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Two vaccine shots are a must to keep virulent Delta variant at bay, says AIIMs chief

Dr Randeep Guleria, Director AIIMS

AIIMS Director Dr Randeep Guleria on Saturday said people would have to be fully inoculated with two vaccine doses for protection against the more virulent Delta variant that is now fuelling the Covid-19 pandemic.

Research suggests one dose offers 33 per cent protection and both doses offer nearly 90 per cent, he pointed out.

"It is a cause of concern that the primary dose of the vaccine may not be enough to tackle the Delta variant. We might need to give the booster dose much earlier to ensure better safety," he said in an interview to news channel NDTV.

He said if you are vaccinated fully and come in contact with the virus you may still be infected, but the severity would be much lesser. Studies have shown that in most such cases the infection is milder and hospitalisation is not required.

Also read:  India must learn from UK experience on new Delta Plus variant of virus, says AIIMS chief

As far as the Delta Plus variant of COVID-19 is concerned, Dr Guleria said the government is "closely monitoring" the situation, but it is the Delta strain  that is of more immediate concern.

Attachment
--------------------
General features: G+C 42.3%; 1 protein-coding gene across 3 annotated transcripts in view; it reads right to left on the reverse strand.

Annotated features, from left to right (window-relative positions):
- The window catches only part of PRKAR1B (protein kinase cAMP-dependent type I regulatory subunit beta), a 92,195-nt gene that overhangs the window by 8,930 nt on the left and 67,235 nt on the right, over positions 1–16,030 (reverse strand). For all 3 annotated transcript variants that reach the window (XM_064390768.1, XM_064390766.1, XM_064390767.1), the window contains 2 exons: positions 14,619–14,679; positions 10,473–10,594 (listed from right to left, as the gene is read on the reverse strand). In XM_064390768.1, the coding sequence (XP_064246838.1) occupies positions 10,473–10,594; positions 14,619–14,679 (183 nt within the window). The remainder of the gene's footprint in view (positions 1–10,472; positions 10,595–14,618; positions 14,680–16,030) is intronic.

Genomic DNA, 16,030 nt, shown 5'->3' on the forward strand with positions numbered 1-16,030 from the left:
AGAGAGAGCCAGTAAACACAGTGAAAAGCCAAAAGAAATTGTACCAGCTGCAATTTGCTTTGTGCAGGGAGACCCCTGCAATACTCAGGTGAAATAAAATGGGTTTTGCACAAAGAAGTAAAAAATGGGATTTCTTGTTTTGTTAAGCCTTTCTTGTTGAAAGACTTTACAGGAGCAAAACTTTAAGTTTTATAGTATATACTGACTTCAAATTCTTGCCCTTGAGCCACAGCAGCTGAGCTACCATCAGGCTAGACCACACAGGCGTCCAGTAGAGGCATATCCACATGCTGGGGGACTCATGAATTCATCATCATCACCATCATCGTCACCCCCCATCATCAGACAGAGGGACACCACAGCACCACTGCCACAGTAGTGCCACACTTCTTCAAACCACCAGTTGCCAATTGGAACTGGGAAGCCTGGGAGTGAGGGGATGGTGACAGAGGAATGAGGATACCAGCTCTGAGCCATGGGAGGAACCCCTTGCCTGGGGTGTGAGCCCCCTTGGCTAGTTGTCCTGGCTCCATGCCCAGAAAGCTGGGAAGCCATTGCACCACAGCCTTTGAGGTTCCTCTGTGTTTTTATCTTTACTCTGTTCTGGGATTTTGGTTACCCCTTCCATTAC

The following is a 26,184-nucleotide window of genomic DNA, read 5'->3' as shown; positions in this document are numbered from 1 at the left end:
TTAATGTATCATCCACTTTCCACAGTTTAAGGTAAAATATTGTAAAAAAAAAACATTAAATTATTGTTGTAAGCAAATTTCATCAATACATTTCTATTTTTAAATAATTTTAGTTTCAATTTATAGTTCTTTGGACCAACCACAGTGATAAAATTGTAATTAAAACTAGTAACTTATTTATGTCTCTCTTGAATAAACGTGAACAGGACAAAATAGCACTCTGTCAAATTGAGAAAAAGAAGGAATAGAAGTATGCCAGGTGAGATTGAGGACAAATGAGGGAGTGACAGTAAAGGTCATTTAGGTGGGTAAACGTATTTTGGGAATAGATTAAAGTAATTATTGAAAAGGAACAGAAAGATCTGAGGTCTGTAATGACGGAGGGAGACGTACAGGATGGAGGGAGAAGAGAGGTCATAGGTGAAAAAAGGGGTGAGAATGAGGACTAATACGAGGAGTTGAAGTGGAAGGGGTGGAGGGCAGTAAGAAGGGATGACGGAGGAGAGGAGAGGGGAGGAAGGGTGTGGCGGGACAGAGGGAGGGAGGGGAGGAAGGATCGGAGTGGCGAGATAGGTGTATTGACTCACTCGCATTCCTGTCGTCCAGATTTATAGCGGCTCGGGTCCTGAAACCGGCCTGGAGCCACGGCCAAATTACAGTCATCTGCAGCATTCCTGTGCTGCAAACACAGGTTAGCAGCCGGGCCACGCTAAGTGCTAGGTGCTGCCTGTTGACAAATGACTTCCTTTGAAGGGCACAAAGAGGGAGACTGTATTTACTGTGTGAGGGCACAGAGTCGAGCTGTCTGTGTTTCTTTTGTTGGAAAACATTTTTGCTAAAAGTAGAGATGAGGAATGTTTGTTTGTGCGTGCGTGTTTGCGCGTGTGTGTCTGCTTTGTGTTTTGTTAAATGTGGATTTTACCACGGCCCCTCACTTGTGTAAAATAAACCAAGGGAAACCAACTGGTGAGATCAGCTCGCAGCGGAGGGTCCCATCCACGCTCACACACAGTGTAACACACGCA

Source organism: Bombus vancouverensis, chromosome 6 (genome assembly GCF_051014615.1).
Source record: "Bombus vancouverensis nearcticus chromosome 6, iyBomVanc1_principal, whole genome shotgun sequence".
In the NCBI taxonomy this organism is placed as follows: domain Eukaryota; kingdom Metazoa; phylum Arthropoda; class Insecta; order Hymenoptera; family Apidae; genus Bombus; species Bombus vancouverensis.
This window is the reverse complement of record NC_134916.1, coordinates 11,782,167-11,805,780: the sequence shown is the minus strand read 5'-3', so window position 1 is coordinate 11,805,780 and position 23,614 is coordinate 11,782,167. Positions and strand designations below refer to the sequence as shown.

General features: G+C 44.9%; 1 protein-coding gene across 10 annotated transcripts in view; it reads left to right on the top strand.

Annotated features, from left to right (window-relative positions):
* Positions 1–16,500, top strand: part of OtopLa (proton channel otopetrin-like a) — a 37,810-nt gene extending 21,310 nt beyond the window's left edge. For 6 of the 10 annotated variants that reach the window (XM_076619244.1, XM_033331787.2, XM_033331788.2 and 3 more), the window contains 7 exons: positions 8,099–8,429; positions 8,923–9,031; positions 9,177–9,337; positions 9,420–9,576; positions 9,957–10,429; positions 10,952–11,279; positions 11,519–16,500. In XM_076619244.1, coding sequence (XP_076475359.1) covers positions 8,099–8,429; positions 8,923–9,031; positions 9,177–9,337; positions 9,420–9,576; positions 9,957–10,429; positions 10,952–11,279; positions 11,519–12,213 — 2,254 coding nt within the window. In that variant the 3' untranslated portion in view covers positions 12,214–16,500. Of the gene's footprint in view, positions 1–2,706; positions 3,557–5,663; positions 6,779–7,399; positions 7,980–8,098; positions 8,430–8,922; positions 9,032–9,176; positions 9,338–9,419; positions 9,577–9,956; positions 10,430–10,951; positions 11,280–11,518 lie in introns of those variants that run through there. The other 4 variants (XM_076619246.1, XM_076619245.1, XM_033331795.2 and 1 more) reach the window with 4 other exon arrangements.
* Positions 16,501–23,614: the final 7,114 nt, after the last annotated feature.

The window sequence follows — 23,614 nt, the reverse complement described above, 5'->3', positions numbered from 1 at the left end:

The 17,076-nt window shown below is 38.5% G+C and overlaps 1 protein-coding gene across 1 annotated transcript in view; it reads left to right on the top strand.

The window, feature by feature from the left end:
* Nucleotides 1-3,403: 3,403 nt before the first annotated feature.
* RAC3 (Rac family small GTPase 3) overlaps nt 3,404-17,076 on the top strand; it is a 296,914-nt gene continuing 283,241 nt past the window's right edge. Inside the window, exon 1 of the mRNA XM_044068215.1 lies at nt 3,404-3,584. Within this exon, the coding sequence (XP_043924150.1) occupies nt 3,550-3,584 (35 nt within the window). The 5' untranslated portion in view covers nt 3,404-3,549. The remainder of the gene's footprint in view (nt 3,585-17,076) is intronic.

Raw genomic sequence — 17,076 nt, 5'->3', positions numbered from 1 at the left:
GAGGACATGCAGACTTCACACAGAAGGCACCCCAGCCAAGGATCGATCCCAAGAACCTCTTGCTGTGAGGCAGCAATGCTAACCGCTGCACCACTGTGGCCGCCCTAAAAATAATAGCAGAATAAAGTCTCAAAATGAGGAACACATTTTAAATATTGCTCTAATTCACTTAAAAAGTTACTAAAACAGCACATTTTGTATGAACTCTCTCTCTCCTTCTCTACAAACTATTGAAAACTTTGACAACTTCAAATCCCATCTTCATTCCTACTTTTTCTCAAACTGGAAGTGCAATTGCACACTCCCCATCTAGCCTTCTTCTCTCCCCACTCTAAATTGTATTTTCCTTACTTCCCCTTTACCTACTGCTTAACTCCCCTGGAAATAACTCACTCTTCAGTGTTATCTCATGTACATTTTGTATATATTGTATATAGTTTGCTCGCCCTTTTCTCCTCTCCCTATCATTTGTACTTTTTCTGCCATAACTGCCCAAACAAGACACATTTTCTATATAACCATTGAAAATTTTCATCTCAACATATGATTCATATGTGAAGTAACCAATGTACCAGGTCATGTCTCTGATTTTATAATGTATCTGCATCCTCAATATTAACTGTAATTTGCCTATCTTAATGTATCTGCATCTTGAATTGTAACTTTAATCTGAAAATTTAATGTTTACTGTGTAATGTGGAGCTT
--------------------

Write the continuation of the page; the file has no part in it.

"We are very closely monitoring the Delta Plus variant but at the moment it is not the dominant variant in India. The Delta variant is. So we need to actively track it with genome sequencing to see how this variant is behaving in our population and prepare accordingly," Guleria observed.

So far 48 cases of Delta Plus COVID-19 strain have been detected in 11 states, according to figures compiled by the government till Friday.

Mixing Covid vaccines to counter potentially more aggressive and aggressive COVID-19 strains like Delta or Delta Plus is a "definite possibility" but more data is needed before a decision can be taken, the AIIMS chief said.

The government is considering this option and results of trials are likely in a few months, Dr VK Paul, Member (Health), NITI Aayog said recently.

Tests on mixed doses have also been conducted by countries such as Britain and Spain. The WHO has also said it is too early to reach a conclusion as yet.

Dr Guleria also said the third wave of infections in India is unlikely to be as severe as the second. However, at the same time he sounded a note of caution against underestimating the virus, saying, "we need to learn from the second wave to deal with the third."

Dr Guleria warned against rushing to lift restrictions that have been imposed to fight Covid-19. "Wherever in the country we notice even a slight surge, it should be a red flag. We need to take immediate measures in those areas rather than wait for it to spread," he observed.